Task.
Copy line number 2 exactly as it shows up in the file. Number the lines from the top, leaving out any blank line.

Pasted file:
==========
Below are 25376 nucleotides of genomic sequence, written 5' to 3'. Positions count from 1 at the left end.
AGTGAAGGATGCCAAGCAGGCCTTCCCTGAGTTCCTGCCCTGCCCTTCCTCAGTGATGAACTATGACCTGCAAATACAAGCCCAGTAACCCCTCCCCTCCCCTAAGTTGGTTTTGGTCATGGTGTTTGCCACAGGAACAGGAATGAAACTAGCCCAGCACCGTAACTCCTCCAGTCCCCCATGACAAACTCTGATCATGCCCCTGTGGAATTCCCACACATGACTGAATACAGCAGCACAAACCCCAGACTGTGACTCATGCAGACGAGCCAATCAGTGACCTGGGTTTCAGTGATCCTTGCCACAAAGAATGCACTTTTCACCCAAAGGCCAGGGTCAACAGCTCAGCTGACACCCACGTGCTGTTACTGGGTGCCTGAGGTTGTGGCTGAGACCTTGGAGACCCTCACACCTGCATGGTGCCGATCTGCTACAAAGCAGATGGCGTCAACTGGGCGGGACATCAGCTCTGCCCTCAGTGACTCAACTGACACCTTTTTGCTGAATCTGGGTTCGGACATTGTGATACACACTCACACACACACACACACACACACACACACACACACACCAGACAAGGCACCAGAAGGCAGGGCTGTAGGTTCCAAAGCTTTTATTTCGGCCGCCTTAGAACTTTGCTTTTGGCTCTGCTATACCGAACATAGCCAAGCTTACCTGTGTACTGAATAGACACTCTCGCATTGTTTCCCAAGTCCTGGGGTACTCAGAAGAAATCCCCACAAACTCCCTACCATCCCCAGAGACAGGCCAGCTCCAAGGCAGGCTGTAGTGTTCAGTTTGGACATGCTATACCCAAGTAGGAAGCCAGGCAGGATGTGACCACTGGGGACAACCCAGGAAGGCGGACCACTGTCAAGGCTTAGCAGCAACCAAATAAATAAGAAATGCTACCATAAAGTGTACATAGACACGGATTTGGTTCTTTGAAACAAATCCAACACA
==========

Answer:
AGTGAAGGATGCCAAGCAGGCCTTCCCTGAGTTCCTGCCCTGCCCTTCCTCAGTGATGAACTATGACCTGCAAATACAAGCCCAGTAACCCCTCCCCTCCCCTAAGTTGGTTTTGGTCATGGTGTTTGCCACAGGAACAGGAATGAAACTAGCCCAGCACCGTAACTCCTCCAGTCCCCCATGACAAACTCTGATCATGCCCCTGTGGAATTCCCACACATGACTGAATACAGCAGCACAAACCCCAGACTGTGACTCATGCAGACGAGCCAATCAGTGACCTGGGTTTCAGTGATCCTTGCCACAAAGAATGCACTTTTCACCCAAAGGCCAGGGTCAACAGCTCAGCTGACACCCACGTGCTGTTACTGGGTGCCTGAGGTTGTGGCTGAGACCTTGGAGACCCTCACACCTGCATGGTGCCGATCTGCTACAAAGCAGATGGCGTCAACTGGGCGGGACATCAGCTCTGCCCTCAGTGACTCAACTGACACCTTTTTGCTGAATCTGGGTTCGGACATTGTGATACACACTCACACACACACACACACACACACACACACACACACACCAGACAAGGCACCAGAAGGCAGGGCTGTAGGTTCCAAAGCTTTTATTTCGGCCGCCTTAGAACTTTGCTTTTGGCTCTGCTATACCGAACATAGCCAAGCTTACCTGTGTACTGAATAGACACTCTCGCATTGTTTCCCAAGTCCTGGGGTACTCAGAAGAAATCCCCACAAACTCCCTACCATCCCCAGAGACAGGCCAGCTCCAAGGCAGGCTGTAGTGTTCAGTTTGGACATGCTATACCCAAGTAGGAAGCCAGGCAGGATGTGACCACTGGGGACAACCCAGGAAGGCGGACCACTGTCAAGGCTTAGCAGCAACCAAATAAATAAGAAATGCTACCATAAAGTGTACATAGACACGGATTTGGTTCTTTGAAACAAATCCAACACA